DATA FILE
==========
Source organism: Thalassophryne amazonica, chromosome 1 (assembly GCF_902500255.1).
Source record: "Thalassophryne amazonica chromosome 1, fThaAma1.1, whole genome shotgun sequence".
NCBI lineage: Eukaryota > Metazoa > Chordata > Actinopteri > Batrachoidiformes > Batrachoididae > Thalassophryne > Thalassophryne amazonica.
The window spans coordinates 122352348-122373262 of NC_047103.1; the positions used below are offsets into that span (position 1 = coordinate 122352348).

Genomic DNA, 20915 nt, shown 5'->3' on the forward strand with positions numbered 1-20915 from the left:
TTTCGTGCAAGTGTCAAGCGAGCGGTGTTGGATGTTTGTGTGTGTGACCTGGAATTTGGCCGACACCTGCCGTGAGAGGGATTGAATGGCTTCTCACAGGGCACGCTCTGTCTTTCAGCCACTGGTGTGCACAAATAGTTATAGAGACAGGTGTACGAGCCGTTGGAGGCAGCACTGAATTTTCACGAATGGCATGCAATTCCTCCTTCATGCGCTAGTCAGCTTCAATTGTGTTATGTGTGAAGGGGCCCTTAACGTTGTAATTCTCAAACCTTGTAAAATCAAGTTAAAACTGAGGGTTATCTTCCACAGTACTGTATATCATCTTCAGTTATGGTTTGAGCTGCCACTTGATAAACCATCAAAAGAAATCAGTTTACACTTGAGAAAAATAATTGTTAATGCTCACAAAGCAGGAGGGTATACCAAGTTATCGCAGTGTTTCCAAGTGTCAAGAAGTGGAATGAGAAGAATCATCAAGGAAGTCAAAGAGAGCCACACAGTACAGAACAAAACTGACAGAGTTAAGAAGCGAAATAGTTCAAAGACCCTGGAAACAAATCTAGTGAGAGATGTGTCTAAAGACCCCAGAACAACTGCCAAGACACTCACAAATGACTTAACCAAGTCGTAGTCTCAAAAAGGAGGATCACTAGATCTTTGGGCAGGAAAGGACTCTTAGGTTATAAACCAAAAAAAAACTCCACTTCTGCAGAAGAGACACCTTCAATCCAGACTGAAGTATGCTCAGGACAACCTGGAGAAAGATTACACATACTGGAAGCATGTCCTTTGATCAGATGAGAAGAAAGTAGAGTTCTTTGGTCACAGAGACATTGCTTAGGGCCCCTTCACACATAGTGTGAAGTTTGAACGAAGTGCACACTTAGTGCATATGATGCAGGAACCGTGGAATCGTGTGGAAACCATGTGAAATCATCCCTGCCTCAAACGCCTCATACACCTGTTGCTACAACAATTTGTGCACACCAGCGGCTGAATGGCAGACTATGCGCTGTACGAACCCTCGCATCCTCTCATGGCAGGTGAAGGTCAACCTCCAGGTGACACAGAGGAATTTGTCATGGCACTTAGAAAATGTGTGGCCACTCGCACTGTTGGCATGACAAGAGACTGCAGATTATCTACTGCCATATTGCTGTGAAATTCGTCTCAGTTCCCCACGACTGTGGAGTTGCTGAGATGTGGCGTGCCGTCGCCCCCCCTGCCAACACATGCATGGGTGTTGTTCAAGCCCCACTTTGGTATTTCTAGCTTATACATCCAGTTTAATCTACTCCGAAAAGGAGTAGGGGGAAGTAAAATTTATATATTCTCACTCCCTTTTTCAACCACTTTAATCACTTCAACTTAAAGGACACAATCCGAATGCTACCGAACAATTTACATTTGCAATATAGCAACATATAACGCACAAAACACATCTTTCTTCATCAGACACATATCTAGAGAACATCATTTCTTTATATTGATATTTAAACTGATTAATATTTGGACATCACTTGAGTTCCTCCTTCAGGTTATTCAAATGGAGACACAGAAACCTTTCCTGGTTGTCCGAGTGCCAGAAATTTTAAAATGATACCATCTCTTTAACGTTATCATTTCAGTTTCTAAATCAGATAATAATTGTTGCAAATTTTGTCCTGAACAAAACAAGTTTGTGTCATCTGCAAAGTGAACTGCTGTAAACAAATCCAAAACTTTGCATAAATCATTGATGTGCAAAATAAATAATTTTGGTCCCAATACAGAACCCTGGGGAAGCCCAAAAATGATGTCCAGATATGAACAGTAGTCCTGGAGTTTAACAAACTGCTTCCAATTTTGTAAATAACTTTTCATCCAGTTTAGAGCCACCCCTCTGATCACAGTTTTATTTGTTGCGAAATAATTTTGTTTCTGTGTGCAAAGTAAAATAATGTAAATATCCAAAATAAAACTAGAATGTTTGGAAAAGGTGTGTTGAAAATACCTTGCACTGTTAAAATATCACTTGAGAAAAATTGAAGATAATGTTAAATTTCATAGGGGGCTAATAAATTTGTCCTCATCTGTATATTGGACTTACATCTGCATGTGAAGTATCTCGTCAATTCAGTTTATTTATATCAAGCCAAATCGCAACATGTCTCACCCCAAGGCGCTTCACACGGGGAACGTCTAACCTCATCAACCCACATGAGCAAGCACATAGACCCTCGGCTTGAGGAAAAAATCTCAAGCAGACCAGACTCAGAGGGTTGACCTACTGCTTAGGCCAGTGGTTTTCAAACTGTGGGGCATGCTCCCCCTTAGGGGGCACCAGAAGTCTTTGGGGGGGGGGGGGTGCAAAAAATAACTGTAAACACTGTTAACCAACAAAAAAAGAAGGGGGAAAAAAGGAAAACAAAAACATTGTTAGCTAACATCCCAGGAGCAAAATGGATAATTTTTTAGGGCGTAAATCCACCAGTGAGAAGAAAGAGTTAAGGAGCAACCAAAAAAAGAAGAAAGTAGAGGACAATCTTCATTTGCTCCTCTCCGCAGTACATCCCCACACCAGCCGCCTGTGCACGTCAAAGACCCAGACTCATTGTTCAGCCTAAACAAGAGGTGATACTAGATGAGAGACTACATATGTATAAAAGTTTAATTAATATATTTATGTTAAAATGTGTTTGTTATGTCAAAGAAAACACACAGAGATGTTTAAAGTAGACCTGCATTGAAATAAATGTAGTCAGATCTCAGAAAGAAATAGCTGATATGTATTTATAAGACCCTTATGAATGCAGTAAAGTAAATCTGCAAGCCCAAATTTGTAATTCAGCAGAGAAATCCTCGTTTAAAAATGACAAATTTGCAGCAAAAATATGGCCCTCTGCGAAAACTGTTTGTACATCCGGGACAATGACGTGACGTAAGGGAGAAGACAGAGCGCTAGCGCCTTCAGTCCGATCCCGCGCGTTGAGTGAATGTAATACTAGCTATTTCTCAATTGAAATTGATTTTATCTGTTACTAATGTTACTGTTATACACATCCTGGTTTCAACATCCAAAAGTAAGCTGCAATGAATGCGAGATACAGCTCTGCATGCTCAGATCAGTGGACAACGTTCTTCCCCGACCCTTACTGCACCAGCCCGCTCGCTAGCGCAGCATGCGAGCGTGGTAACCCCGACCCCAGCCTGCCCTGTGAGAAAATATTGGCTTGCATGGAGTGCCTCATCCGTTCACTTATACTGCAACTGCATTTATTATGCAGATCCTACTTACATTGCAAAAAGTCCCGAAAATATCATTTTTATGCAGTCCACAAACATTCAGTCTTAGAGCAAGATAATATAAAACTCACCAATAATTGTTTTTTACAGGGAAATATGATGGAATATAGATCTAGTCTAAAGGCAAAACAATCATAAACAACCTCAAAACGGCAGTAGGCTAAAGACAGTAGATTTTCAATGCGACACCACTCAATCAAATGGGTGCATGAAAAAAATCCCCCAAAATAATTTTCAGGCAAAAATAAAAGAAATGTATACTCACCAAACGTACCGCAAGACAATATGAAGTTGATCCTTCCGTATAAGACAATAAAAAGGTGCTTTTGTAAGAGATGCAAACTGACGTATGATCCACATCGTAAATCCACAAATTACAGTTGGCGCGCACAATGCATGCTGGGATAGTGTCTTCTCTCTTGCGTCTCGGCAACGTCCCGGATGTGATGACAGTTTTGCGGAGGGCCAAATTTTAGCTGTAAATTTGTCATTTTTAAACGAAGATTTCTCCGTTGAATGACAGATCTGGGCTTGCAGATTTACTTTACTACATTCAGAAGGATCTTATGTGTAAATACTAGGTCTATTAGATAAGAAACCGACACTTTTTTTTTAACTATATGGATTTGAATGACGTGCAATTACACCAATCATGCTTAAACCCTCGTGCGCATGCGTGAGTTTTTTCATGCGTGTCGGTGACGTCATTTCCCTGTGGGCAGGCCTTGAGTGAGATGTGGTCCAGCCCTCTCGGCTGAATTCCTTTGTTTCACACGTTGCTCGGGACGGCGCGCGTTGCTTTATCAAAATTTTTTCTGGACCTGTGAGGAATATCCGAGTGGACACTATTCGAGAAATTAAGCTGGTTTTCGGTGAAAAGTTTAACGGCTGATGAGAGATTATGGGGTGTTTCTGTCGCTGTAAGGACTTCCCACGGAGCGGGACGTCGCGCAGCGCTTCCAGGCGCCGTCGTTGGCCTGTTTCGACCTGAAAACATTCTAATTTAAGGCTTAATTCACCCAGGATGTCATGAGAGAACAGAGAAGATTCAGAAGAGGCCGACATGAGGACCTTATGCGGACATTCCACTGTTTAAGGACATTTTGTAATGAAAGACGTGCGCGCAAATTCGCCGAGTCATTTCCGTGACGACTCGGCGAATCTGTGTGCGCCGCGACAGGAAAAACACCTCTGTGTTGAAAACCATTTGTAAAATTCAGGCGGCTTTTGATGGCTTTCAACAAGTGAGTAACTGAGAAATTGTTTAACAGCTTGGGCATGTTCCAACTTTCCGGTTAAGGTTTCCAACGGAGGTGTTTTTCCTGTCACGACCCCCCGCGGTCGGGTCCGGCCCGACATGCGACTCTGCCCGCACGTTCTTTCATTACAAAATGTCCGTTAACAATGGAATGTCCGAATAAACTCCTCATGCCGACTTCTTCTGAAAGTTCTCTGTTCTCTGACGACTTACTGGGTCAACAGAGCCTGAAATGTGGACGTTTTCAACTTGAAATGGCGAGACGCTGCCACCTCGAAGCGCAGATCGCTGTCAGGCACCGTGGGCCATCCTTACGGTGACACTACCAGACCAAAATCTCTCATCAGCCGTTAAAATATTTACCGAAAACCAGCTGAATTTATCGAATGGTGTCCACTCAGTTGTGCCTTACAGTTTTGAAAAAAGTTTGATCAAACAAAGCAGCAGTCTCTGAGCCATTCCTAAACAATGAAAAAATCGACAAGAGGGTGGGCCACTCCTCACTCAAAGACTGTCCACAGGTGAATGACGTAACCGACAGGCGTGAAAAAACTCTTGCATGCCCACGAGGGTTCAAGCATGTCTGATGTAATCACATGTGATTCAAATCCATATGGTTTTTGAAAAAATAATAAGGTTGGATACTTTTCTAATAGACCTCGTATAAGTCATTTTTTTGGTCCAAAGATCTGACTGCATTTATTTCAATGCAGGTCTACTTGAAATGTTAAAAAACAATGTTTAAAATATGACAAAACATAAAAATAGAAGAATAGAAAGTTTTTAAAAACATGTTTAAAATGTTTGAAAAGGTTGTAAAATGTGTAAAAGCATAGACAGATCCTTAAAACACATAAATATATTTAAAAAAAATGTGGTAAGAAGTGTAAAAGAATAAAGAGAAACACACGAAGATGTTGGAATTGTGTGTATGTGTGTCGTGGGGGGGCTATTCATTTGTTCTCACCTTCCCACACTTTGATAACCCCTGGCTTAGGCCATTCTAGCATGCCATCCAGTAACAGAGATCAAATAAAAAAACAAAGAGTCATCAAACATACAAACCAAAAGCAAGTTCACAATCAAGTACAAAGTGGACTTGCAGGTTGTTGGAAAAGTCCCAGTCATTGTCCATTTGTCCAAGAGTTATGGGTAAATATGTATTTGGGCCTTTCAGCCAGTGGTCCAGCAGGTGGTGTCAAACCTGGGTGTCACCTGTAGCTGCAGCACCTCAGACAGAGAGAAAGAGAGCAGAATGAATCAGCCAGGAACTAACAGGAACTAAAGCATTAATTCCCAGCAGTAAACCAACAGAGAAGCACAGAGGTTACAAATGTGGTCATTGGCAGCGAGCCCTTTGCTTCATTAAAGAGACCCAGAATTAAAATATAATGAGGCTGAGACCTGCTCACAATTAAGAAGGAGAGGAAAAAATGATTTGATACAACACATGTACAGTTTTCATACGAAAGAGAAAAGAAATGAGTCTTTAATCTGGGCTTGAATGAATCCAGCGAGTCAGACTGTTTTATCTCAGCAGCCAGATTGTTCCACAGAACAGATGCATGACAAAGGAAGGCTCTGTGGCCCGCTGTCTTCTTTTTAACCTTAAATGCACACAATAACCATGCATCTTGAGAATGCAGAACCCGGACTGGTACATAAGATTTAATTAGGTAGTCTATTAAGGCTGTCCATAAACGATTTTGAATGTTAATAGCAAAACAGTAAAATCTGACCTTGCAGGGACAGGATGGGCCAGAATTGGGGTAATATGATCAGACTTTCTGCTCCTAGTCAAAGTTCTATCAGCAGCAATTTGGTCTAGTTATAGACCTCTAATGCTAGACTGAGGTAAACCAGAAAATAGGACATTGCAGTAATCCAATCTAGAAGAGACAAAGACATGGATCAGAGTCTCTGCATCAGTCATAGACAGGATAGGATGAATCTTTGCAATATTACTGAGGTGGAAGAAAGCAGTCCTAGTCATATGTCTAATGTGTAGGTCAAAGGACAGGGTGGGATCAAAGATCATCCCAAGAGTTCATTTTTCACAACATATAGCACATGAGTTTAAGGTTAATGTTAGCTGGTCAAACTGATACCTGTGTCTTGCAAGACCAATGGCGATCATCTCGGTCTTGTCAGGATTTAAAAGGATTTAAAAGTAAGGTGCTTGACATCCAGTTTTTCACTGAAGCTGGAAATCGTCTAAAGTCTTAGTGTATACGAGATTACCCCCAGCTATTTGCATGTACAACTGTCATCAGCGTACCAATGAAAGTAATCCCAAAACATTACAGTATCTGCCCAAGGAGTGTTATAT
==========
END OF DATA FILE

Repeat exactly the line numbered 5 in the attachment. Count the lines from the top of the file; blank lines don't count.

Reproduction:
Genomic DNA, 20915 nt, shown 5'->3' on the forward strand with positions numbered 1-20915 from the left: